The Washington Post: "Debating the residency status of Ariel from 'The Little Mermaid'"

by Joseph McKeown

The current topic of conversation in the immigration world is not about the upcoming H-1B cap filing date of April 1 (okay, that's important too—get ready, everyone!) but rather the incredibly important question about the residency status of Ariel from The Little Mermaid, the classic animated film beloved by pretty much everyone including most of the people in our office. The US House of Representatives Judiciary Committee started this debate by using Ariel in an official press release consisting of GIFs about a Republican bill to allow state and local governments to enforce federal immigration law. Yes, that's an actual press release. (House Speaker John Boehner would certainly approve). In response to the committee's release, several people questioned whether Ariel would be considered an "illegal alien" due to her residency in the MerKingdom under the sea.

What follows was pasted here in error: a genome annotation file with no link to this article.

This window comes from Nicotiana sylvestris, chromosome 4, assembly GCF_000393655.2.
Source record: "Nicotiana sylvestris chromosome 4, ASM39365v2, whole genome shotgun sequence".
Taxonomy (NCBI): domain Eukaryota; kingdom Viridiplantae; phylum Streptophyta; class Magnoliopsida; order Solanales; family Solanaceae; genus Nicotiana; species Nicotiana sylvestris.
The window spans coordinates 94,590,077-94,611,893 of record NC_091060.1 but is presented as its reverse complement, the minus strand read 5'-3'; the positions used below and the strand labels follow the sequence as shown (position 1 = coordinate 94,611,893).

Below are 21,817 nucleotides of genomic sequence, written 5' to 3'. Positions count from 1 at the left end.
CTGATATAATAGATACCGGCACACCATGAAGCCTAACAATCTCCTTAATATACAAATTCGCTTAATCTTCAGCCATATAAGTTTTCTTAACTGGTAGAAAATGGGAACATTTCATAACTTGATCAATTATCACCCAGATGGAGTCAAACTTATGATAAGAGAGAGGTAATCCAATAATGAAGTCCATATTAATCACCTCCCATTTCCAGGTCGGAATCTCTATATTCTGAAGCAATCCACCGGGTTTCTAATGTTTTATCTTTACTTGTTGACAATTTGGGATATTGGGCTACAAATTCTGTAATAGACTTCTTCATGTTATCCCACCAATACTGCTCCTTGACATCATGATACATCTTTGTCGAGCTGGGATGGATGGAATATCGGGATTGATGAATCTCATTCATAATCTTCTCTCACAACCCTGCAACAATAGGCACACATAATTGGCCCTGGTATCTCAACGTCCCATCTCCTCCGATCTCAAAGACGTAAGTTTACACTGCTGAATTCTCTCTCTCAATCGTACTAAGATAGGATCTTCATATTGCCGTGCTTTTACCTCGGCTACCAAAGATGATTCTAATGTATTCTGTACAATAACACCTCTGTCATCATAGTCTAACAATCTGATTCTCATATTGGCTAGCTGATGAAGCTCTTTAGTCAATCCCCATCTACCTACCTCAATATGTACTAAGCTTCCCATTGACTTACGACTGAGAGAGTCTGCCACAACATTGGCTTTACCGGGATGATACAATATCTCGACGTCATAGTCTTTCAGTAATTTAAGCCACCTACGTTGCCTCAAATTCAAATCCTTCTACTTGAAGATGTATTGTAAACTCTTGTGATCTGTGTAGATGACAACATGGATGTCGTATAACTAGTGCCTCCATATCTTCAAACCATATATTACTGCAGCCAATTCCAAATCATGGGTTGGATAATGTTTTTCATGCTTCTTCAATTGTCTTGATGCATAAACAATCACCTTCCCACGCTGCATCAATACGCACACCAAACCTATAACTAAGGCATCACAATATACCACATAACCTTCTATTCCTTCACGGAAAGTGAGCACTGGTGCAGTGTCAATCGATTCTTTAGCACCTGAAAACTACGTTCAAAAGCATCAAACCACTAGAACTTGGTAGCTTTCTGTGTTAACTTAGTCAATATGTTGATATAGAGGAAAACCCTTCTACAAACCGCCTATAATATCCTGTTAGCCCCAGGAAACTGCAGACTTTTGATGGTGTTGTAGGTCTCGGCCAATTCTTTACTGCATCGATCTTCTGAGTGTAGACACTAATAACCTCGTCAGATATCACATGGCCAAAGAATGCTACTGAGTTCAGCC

The National Council of La Raza called the release a "case study in how to ignore facts and turn a heartbreaking situation for millions of American families into a juvenile BuzzFeed rip-off" and ZDNet blogger David Gewirtz noted that the press release used images from popular films and television that could be interpreted as copyright violations, which is interesting given that this is from "the committee that oversees copyright law."

More helpfully, The Washington Post's The Fix outlined Ariel's immigration possibilities to Denmark (where Hans Christian Andersen, the author of the much darker original Little Mermaid tale, originated) and also to the US, though immigrating here "would be difficult for Ariel." In an informal strategy session around the water cooler, our office suggested that an O-1 for an individual of  “extraordinary ability" might be appropriate. What's Ariel's talent? Swimming, possibly, but more likely singing or modeling (she did make Prince Eric fall in love with her without saying a word, as Michal, one of our paralegals, noted). Several paralegals volunteered to work on the case. Citing attorney-client confidentiality, Protima would not confirm if Ariel would be our first Merpeople client.

At any rate, maybe it really is better for Ariel to stay under the sea.